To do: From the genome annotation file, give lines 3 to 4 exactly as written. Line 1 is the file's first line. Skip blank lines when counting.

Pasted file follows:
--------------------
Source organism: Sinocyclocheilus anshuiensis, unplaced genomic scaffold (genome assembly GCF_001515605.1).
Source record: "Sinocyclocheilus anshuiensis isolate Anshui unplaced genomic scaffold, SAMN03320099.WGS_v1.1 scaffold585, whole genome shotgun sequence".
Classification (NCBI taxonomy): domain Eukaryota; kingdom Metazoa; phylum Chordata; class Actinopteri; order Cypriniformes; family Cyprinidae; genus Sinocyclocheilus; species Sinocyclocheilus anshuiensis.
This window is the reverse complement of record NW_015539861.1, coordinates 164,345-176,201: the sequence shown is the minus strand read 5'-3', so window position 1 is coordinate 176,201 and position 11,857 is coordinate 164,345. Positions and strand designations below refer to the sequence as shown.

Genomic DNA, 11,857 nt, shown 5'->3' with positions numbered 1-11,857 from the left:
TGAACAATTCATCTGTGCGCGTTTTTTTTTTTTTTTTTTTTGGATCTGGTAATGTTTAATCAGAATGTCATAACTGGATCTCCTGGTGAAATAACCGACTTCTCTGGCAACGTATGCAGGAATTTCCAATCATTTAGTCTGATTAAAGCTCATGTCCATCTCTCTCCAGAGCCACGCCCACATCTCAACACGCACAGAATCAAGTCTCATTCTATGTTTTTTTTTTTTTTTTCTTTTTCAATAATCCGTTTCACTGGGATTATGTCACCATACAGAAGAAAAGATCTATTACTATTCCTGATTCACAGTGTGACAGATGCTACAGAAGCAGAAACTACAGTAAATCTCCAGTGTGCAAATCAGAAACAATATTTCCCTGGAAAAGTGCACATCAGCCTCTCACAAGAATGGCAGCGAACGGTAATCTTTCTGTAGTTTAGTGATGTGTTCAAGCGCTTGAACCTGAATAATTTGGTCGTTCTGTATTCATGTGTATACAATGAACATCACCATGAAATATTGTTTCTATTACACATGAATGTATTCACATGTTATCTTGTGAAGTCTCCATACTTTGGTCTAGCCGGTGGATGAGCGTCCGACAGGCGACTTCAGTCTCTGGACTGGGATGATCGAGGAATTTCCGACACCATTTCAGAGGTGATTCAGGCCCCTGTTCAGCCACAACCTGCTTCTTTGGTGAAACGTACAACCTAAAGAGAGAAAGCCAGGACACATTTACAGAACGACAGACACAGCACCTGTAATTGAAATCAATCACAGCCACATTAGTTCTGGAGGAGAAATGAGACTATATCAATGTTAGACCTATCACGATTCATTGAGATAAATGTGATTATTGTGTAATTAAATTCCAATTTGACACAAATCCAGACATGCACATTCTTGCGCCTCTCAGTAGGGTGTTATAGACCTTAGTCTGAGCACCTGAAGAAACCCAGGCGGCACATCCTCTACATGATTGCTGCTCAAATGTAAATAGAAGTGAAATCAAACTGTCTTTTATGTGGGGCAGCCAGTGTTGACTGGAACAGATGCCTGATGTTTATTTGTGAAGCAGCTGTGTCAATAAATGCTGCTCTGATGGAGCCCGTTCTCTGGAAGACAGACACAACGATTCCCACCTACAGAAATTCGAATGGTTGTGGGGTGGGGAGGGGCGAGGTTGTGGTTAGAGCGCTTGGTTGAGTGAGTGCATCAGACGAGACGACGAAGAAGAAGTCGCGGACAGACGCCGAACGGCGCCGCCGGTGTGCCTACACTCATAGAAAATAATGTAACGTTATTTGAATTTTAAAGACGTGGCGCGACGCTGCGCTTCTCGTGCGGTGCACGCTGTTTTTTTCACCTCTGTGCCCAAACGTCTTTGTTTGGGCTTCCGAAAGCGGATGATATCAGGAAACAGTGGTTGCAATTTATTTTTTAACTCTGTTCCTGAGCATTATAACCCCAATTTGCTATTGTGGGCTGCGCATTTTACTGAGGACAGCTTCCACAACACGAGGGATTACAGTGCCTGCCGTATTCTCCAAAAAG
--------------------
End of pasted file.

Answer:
Classification (NCBI taxonomy): domain Eukaryota; kingdom Metazoa; phylum Chordata; class Actinopteri; order Cypriniformes; family Cyprinidae; genus Sinocyclocheilus; species Sinocyclocheilus anshuiensis.
This window is the reverse complement of record NW_015539861.1, coordinates 164,345-176,201: the sequence shown is the minus strand read 5'-3', so window position 1 is coordinate 176,201 and position 11,857 is coordinate 164,345. Positions and strand designations below refer to the sequence as shown.